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Now seen as opportunity for 'lasting change' between police, communities of color

Now seen as opportunity for 'lasting change' between police, communities of color


Events such as this one from August 2020, where the Atlantic City Police Department's Neighborhood Coordination Unit cooked for the community, improve community relations between residents and law enforcement.

All around the country, difficult — but necessary — conversations about improving relations between law enforcement agencies and the communities they serve, particularly communities of color, are beginning to take shape.

On Thursday, the Coalition for a Safe Community and the NAACP Atlantic City Branch opened up that dialogue in an effort to identify the issues surrounding interactions between young men of color and police and to develop ways to address them. Transparency, communication and mutual respect evolved as overarching themes by both law enforcement officials and community representatives.

“I think it really is incumbent on law enforcement in communities to have these open dialogues, to have these conversations about what’s working, what’s not working and how do we improve that,” said Matthew Lattimer, lead conciliation specialist for the U.S. Department of Justice’s Community Relations Service. “We’re not going to accomplish anything until we’ve restored the trust that’s been lost.”

The May 25 death of George Floyd in the custody of Minneapolis police sparked a national movement on social and racial justice and how law enforcement interacts with people of color, especially young men.

Tyre Robinson, 26, of Atlantic City, grew up in Pleasantville and had family members who were police officers. Robinson said it was only when he got older that he started to have experiences with law enforcement that left him with questions and a different understanding of how he may be perceived.

“When I started to travel from different areas, I started to realize that I’m looked more like an outsider,” said Robinson, who went to college about an hour away from home at Rowan University in Glassboro. “So as I got older, I started to be more wary of my experience and interactions with the police.”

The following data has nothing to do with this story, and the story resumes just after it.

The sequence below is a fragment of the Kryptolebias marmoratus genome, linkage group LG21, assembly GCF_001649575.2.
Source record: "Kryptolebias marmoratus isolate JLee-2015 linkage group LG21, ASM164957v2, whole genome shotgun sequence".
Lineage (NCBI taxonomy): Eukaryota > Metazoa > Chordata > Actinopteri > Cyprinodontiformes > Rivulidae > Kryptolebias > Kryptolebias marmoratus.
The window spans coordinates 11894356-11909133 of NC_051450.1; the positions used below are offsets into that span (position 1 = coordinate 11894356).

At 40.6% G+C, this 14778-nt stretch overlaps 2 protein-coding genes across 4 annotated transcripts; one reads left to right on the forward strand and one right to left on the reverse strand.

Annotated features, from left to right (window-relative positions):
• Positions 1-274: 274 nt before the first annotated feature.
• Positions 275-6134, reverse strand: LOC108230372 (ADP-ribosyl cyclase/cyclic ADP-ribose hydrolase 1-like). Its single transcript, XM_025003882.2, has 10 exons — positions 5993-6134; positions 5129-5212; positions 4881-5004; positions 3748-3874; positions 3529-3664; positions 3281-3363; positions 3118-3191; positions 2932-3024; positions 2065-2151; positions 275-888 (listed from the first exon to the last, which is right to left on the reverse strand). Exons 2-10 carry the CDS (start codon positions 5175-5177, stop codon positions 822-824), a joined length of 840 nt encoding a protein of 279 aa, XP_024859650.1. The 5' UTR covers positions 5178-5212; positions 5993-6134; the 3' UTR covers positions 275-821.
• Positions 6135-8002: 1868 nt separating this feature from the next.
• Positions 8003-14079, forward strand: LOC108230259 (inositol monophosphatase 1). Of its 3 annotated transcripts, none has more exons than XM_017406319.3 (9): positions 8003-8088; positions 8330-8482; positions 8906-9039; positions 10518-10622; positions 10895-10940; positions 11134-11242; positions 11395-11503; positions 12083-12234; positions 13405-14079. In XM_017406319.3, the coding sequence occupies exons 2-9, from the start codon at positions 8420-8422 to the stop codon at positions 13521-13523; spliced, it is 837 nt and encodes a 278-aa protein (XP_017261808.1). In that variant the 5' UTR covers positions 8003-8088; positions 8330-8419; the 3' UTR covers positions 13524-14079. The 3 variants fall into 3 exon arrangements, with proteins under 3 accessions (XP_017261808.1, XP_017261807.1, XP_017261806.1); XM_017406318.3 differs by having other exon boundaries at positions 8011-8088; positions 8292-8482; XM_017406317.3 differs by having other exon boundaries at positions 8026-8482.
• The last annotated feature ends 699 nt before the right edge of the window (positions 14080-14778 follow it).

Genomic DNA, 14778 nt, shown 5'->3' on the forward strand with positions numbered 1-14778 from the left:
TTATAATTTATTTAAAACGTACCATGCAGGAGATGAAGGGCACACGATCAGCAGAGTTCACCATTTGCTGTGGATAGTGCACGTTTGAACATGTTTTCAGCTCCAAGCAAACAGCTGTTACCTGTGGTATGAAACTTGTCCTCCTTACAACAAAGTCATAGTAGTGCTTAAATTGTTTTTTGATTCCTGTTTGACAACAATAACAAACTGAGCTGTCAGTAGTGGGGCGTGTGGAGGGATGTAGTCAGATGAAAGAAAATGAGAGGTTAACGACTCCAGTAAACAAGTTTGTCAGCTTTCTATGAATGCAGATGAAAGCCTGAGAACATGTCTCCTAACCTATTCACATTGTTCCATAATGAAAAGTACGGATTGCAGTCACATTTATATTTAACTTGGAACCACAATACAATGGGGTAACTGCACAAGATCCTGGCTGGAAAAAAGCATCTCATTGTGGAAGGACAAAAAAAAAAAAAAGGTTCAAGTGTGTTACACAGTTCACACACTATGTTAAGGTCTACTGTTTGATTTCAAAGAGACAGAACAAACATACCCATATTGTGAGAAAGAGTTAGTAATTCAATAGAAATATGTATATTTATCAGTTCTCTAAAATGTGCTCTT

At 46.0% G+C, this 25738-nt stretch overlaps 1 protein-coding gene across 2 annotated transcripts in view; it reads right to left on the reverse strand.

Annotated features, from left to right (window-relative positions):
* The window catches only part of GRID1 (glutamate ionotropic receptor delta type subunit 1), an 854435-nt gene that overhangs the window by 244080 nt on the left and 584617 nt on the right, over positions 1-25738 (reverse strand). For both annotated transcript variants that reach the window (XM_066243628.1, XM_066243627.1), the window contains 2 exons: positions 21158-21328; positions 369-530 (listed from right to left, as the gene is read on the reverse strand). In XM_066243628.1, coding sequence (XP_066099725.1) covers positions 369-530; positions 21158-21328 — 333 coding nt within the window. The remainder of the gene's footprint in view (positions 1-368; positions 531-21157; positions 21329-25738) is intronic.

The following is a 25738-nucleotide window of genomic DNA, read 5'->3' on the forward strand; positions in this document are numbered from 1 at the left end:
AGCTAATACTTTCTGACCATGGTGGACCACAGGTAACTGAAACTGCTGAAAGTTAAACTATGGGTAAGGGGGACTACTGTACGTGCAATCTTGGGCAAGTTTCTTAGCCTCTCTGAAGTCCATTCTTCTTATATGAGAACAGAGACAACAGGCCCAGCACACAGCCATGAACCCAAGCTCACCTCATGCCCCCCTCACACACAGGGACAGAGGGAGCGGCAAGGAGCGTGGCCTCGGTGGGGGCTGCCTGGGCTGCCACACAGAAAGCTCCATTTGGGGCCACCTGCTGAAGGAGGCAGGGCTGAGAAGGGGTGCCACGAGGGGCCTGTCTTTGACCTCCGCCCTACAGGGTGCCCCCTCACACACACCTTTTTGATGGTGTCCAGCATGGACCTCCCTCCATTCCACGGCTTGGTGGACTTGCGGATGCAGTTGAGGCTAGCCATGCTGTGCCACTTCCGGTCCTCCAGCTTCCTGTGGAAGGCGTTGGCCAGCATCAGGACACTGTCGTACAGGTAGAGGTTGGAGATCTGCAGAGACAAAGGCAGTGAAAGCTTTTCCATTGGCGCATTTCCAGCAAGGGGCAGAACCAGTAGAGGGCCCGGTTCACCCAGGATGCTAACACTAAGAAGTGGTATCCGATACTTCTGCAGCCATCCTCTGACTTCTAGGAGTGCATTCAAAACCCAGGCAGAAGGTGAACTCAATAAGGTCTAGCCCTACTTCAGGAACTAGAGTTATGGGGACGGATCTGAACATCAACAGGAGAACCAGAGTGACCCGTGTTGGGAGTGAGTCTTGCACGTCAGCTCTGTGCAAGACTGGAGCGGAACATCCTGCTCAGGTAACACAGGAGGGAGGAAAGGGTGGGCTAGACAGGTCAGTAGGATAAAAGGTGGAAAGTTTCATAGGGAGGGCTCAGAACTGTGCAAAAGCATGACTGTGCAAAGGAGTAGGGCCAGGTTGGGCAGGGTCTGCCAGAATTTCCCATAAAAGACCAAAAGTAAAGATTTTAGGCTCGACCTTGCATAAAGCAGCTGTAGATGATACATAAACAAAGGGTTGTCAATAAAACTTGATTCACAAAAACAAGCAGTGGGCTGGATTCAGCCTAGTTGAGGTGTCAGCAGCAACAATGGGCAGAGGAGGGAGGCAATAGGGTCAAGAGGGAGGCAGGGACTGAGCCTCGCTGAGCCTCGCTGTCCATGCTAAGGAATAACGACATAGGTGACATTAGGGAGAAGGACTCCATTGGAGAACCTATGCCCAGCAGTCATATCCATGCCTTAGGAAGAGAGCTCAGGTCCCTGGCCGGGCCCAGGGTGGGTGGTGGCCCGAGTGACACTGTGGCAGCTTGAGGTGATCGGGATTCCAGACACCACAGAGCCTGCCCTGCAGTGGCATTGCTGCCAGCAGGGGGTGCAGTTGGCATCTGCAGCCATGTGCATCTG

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Irvin Moreno-Rodriguez, 27, of Atlantic City, is the current secretary and past advocacy chair for the Hispanic Association of Atlantic County as well as the co-chair of the NAACP Atlantic City chapter’s education committee. Moreno-Rodriguez said the issues discussed Thursday were not insurmountable.

“The big thing is addressing inequality,” he said.” The second thing ... is just transparency. Addressing these issues, I think, will put us on the right path.”

After some lament that conversations such as Thursday afternoon’s open panel had not occurred more frequently or sooner, the participants agreed late was better than never.

“I think, in our society, this is the most important topic that we’re dealing with right now,” said State Police Maj. Brian Polite. “This is something that we need to get right ... (because) we’re in a very particular moment in time where we have an opportunity to really make some lasting change.”

The Atlantic City Police Department, under Officer-in-Charge James Sarkos and in partnership with Stockton University, will be implementing an operational policy called procedural justice in hopes of sparking that change. Procedural justice requires officers to be very clear with the public about the reasoning behind a stop, detainment or law enforcement interaction.

“I think in the past, that’s probably been something that hasn’t been stressed to law enforcement — that when you stop an individual, it’s really important that they understand why you’re doing what you’re doing,” Sarkos said. “It’s all about respect. There has to be respect on both sides. Law enforcement needs to respect the individual who we’re stopping and, hopefully, the individuals we’re stopping respect law enforcement.”

Kaleem Shabazz, Atlantic City 3rd Ward Councilman and NAACP Atlantic City Branch president, said both his organization and the Coalition for a Safe Community were “committed” to continuing the dialogue.

“We want to continue making sure that we give a platform and a forum for young people to say their truth. And we’ve done that today,” he said.

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Staff Writer

I cover Atlantic City government and the casino industry since joining The Press in early 2018. I formerly worked as a politics & government reporter for NJ Herald and received the First Amendment: Art Weissman Memorial NJPA Award two years in a row.

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